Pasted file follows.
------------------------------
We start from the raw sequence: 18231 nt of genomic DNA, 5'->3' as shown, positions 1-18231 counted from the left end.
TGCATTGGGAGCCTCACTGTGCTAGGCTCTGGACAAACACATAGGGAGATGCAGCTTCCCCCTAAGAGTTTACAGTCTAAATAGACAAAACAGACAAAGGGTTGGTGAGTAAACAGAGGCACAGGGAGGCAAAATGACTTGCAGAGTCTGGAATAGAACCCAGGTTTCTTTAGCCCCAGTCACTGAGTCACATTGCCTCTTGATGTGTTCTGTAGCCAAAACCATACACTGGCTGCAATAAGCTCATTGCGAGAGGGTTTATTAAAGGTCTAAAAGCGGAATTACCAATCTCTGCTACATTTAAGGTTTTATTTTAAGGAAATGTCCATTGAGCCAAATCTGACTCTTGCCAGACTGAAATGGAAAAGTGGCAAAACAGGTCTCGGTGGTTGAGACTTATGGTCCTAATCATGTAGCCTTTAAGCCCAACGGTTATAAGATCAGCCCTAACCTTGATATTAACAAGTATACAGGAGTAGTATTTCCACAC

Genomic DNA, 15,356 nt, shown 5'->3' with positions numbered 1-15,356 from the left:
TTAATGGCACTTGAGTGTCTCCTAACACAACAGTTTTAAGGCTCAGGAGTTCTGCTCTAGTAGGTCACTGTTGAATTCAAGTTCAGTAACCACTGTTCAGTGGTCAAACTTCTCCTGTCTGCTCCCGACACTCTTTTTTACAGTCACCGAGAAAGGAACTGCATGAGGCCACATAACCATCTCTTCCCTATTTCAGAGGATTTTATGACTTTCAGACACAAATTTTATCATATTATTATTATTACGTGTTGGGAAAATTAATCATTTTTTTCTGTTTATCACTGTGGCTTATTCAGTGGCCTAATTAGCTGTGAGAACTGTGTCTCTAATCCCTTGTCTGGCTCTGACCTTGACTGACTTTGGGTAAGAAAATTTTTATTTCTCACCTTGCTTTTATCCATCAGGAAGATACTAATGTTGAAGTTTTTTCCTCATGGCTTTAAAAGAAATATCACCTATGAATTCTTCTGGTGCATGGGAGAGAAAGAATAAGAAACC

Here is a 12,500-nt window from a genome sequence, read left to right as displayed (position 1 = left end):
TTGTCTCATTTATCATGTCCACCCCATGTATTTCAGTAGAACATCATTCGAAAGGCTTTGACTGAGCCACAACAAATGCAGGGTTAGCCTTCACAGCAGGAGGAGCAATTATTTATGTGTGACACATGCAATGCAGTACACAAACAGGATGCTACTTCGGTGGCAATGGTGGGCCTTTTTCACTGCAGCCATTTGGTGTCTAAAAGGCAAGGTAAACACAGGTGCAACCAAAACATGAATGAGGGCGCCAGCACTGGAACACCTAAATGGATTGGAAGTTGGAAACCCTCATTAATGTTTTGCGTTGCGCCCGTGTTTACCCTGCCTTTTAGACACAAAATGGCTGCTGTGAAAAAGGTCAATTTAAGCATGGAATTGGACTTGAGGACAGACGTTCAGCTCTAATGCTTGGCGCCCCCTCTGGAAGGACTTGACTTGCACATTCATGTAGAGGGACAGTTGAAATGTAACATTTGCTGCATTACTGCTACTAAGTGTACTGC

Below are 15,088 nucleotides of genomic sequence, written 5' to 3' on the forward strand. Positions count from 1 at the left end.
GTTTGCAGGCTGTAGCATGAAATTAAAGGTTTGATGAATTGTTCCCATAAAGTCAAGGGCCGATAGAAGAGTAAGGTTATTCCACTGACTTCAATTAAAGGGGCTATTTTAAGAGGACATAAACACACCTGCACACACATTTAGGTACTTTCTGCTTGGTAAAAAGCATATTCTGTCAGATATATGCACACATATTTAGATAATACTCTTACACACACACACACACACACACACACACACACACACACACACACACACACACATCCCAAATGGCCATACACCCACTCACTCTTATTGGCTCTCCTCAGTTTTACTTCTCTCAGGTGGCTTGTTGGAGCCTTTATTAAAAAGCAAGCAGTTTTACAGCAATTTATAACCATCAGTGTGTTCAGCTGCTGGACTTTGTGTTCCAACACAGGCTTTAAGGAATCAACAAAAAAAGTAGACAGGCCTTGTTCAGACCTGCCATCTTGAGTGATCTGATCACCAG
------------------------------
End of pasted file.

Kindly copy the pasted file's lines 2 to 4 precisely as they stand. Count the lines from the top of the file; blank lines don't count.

TGCATTGGGAGCCTCACTGTGCTAGGCTCTGGACAAACACATAGGGAGATGCAGCTTCCCCCTAAGAGTTTACAGTCTAAATAGACAAAACAGACAAAGGGTTGGTGAGTAAACAGAGGCACAGGGAGGCAAAATGACTTGCAGAGTCTGGAATAGAACCCAGGTTTCTTTAGCCCCAGTCACTGAGTCACATTGCCTCTTGATGTGTTCTGTAGCCAAAACCATACACTGGCTGCAATAAGCTCATTGCGAGAGGGTTTATTAAAGGTCTAAAAGCGGAATTACCAATCTCTGCTACATTTAAGGTTTTATTTTAAGGAAATGTCCATTGAGCCAAATCTGACTCTTGCCAGACTGAAATGGAAAAGTGGCAAAACAGGTCTCGGTGGTTGAGACTTATGGTCCTAATCATGTAGCCTTTAAGCCCAACGGTTATAAGATCAGCCCTAACCTTGATATTAACAAGTATACAGGAGTAGTATTTCCACAC

Genomic DNA, 15,356 nt, shown 5'->3' with positions numbered 1-15,356 from the left:
TTAATGGCACTTGAGTGTCTCCTAACACAACAGTTTTAAGGCTCAGGAGTTCTGCTCTAGTAGGTCACTGTTGAATTCAAGTTCAGTAACCACTGTTCAGTGGTCAAACTTCTCCTGTCTGCTCCCGACACTCTTTTTTACAGTCACCGAGAAAGGAACTGCATGAGGCCACATAACCATCTCTTCCCTATTTCAGAGGATTTTATGACTTTCAGACACAAATTTTATCATATTATTATTATTACGTGTTGGGAAAATTAATCATTTTTTTCTGTTTATCACTGTGGCTTATTCAGTGGCCTAATTAGCTGTGAGAACTGTGTCTCTAATCCCTTGTCTGGCTCTGACCTTGACTGACTTTGGGTAAGAAAATTTTTATTTCTCACCTTGCTTTTATCCATCAGGAAGATACTAATGTTGAAGTTTTTTCCTCATGGCTTTAAAAGAAATATCACCTATGAATTCTTCTGGTGCATGGGAGAGAAAGAATAAGAAACC